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In the summer of 1948 Alexander Fleming, known around the world as the discoverer of penicillin, visited Spain. Fleming had published his famous paper on the antimicrobial effect of the Penicillium notatum mould in 1929.
France is a land of roadside crosses. Most of these date from the 19th and 20th centuries, ‘planted’ during Roman Catholic revival missions, or as thanksgivings and memorials for liberation from war or adversity. Planting crosses is a very old tradition.
These days, expenditure on health amounts on average to some 9 per cent of gross domestic product in the prosperous nations of the West. Whether through direct taxation, social security, social health insurance or private means, it’s a substantial amount.
A Guide to the History of the Salient
Historians are good at putting objects in their place. Details about context, manufacture, use, abuse, meaning, significance, decay, and so on are layered so that an object itself becomes a carrier of its moment in history. Putting material back into the fabric of history itself enriches that history.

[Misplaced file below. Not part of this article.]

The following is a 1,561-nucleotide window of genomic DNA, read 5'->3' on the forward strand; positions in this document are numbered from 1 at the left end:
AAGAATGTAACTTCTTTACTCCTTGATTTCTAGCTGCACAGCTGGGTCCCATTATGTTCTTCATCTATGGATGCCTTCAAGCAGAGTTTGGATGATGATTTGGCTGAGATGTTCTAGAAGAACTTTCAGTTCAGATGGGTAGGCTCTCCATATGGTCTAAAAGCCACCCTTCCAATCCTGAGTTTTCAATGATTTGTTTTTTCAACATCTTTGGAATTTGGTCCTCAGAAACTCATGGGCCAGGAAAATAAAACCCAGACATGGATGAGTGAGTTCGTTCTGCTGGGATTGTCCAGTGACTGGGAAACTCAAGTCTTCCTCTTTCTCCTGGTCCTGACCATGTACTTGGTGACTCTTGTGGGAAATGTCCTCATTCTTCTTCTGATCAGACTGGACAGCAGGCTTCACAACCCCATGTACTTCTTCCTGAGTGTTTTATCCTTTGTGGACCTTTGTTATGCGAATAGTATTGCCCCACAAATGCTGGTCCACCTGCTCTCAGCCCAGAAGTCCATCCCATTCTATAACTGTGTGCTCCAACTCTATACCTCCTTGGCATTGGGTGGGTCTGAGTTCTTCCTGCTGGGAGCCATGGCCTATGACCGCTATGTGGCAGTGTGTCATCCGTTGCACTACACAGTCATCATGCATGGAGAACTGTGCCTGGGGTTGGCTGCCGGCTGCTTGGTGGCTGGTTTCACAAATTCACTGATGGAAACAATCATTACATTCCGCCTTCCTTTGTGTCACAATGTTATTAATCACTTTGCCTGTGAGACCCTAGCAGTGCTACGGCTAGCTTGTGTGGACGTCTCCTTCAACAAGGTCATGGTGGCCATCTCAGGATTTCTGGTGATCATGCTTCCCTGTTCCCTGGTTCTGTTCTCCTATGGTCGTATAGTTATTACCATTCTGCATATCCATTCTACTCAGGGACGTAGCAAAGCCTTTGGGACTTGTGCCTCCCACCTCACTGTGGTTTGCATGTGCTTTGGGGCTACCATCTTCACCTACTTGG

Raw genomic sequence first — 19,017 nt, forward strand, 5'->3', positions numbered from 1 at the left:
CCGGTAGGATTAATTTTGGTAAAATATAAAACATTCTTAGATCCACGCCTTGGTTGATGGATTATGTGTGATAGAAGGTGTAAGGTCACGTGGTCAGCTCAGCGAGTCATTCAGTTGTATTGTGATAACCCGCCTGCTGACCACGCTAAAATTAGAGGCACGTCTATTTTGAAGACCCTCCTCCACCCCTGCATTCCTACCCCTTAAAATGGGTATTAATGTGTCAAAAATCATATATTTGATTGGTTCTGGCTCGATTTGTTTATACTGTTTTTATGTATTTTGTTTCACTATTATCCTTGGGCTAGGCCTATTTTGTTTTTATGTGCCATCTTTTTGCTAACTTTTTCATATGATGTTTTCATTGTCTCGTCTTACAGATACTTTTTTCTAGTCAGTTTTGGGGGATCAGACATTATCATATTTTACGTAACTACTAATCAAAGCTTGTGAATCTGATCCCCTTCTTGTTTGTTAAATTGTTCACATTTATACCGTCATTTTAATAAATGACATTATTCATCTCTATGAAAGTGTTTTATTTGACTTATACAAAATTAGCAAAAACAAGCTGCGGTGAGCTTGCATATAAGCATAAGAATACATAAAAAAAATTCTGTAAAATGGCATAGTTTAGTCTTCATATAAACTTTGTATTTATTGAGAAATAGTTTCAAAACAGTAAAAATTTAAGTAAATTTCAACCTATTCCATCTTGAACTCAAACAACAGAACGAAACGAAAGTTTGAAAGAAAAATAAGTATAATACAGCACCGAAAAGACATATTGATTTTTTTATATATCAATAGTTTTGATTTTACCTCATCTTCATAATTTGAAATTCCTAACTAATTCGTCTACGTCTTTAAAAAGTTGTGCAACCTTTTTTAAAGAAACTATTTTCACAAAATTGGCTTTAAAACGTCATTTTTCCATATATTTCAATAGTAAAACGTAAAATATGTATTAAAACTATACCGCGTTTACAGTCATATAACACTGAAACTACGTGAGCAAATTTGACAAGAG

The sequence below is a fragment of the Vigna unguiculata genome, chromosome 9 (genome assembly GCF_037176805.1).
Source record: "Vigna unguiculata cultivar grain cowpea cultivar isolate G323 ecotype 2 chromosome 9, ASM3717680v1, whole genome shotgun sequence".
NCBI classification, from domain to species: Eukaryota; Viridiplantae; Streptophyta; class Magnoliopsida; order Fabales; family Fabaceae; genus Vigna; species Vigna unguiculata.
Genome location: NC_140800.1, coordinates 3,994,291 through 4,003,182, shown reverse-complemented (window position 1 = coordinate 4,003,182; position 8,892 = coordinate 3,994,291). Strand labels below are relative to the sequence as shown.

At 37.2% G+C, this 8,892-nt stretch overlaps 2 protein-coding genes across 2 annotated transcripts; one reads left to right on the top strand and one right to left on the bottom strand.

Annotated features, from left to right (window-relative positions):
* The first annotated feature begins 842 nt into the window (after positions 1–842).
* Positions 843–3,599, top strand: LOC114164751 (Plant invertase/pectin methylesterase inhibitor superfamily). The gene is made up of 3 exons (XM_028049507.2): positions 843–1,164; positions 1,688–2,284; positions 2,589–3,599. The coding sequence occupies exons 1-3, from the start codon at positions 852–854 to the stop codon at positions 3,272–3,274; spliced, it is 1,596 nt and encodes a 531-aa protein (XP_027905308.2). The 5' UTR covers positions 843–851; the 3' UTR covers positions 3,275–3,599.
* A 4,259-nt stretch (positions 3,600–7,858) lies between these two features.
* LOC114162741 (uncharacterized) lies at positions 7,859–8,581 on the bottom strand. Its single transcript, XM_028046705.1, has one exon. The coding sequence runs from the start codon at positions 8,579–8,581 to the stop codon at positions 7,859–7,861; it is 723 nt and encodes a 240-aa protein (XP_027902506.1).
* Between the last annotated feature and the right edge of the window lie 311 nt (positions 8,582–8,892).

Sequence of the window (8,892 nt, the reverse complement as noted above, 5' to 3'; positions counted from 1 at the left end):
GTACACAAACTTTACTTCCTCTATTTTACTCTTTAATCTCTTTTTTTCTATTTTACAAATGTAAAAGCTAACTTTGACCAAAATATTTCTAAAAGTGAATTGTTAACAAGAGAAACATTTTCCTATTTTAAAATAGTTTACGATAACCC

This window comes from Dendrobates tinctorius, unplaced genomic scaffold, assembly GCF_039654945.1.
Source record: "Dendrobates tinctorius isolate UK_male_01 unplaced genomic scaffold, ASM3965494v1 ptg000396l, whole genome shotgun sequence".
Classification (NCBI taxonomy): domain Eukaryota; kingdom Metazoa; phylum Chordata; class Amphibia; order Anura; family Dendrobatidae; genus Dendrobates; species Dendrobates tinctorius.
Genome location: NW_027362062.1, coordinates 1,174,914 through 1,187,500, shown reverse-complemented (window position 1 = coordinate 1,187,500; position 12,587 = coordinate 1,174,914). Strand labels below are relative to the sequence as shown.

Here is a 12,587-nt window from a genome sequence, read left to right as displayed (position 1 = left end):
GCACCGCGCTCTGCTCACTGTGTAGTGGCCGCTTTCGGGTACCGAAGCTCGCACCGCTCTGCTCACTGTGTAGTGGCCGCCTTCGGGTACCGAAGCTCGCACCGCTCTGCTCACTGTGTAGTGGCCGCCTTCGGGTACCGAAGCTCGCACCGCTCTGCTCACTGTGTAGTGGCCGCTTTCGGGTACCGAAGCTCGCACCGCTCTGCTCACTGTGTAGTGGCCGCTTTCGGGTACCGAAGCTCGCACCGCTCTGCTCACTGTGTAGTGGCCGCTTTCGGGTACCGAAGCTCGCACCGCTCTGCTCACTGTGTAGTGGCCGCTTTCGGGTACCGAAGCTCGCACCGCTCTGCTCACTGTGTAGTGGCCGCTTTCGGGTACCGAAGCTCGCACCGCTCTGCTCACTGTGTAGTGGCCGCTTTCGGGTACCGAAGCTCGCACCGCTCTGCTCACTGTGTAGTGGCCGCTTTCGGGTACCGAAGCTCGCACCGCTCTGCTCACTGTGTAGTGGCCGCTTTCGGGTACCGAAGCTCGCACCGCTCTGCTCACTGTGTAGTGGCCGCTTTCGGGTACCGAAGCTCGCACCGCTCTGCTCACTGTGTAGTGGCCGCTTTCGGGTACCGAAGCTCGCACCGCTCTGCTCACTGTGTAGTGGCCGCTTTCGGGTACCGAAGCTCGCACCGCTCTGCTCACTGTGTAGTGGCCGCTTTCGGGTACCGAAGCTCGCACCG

The renewed focus of many historians on post-Reformation English Catholicism in the last few decades has meant that the expatriate English Catholic community in Continental Europe, which produced and preserved many of the records of the English Catholic community, is often a main source of evidence.
The history of the western European family has been an area of interest for social and cultural historians for several decades with the late medieval and early modern period central to debates about continuity and change in family life. An aspect of family life that has received little attention is the common experience of remarriage and living in a stepfamily.
Football in the Balkans is usually associated with hooliganism and nationalist incidents accompanying international competitions such as the 2018 World Cup.
It is hard to tell a non-deterministic story about the shift from early modern to modern economic practices: the terms we use (‘modernity’, ‘capitalism’, ‘economic’), the questions we ask, and the conclusions we draw are all inevitably weighed down by what we think or know about economic life today.
It is impossible to understand any human society without exploring its emotional rhythms, from the most dramatic to the most subtle. For too long, historians have ignored this simple truth… Yet in the Middle Ages, emotions were everywhere.